Toxic smoke from fires is regularly identified as the leading cause of death in fire casualties. In most countries statistics suggest more than 70% of fire deaths are caused by either toxic smoke inhalation, or heat burns and toxic smoke inhalation. In most cases, fire victims are impaired from escape due to smoke irritation and poor visibility. The fire community is now recognising the need for further research into the sub-lethal toxicity, as in most cases fire victims are impaired by

Toxicity of Plastics and Rubber in Fire

Toxicity of Plastics and Rubber in Fire
  • Author : P. J. Fardell
  • Publisher : iSmithers Rapra Publishing
  • Release : 28 October 1993
GET THIS BOOKToxicity of Plastics and Rubber in Fire

This report does not seek to single out synthetic polymers as a special case. It aims to provide an overview of the whole subject of combustion toxicity and threat to life, whilst supplying specific information on the most frequently encountered polymeric materials, and combustion products such as dioxins which have received high levels of media attention. An additional indexed section containing several hundred abstracts from the Rapra Polymer Library database provides useful references for further reading.

Fire Toxicity

Fire Toxicity
  • Author : G. Caird Ramsay,Commonwealth Scientific and Industrial Research Organization (Australia). Division of Building, Construction and Engineering
  • Publisher : Unknown Publisher
  • Release : 28 October 1993
GET THIS BOOKFire Toxicity

Large-scale Compartment Fire Toxicity Study

Large-scale Compartment Fire Toxicity Study
  • Author : Emil Braun,Barbara C. Levin,U.S. Consumer Product Safety Commission,CPSC.,Maya Paabo,Joshua L. Gurman,Helene M. Clark
  • Publisher : Unknown Publisher
  • Release : 28 October 1988
GET THIS BOOKLarge-scale Compartment Fire Toxicity Study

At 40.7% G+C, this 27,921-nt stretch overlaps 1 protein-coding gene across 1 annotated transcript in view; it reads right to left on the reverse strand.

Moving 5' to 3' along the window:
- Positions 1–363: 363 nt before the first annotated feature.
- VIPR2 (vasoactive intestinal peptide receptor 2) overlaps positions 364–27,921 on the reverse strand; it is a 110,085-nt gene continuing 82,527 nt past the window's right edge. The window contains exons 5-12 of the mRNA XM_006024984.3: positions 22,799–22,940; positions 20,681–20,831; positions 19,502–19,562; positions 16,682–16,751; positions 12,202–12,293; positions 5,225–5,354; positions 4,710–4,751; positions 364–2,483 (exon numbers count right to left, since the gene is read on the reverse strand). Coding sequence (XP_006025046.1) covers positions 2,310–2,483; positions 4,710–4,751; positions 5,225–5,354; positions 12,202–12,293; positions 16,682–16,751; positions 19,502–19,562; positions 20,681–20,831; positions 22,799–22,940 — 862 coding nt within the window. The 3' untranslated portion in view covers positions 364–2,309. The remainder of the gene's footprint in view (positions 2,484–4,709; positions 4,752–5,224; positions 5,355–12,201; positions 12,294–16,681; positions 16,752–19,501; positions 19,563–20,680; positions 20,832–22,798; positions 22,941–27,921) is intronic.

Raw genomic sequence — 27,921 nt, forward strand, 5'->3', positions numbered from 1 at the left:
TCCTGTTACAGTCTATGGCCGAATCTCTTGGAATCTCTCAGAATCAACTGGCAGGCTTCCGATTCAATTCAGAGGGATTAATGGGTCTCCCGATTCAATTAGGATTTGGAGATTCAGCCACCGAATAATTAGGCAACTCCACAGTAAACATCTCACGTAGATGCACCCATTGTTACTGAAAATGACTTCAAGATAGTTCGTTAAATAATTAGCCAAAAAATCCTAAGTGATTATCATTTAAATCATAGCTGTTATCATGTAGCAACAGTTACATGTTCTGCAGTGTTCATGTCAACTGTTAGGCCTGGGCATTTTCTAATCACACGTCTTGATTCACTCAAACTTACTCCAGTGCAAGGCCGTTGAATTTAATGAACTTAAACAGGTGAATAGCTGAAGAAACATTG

Ten large-scale single compartment fire tests were performed using two polyurethane foams and a cotton upholstery fabric. Animals were exposed to the products of decomposition of cushion assemblies burned under three different combustion modes: 1) smoldering combustion initiated by a cigarette; 2) flaming combustion initiated by a small natural gas diffusion burner; 3) smoldering-to-flaming transition combustion initiated by a cigarette and forced into flaming combustion after a prolonged period of smoldering by a small natural gas diffusion burner. Comparison of gas yields (CO,

Fires in Mass Transit Vehicles

Fires in Mass Transit Vehicles
  • Author : Anonim
  • Publisher : National Academies Press
  • Release : 28 October 1991
GET THIS BOOKFires in Mass Transit Vehicles

Noteworthy progress has been made recently toward understanding and quantifying the smoke toxicity factors involved in fire hazard assessment. Such progress has led to increased attention to the significance of fire growth parameters for toxic hazard. Methodology has been proposed to use fire test data, including information on the toxic potency of smoke in engineering calculations for the assessment of overall fire hazard. Confidence in the methodology may evolve from comparison with full-scale fire tests as well as from human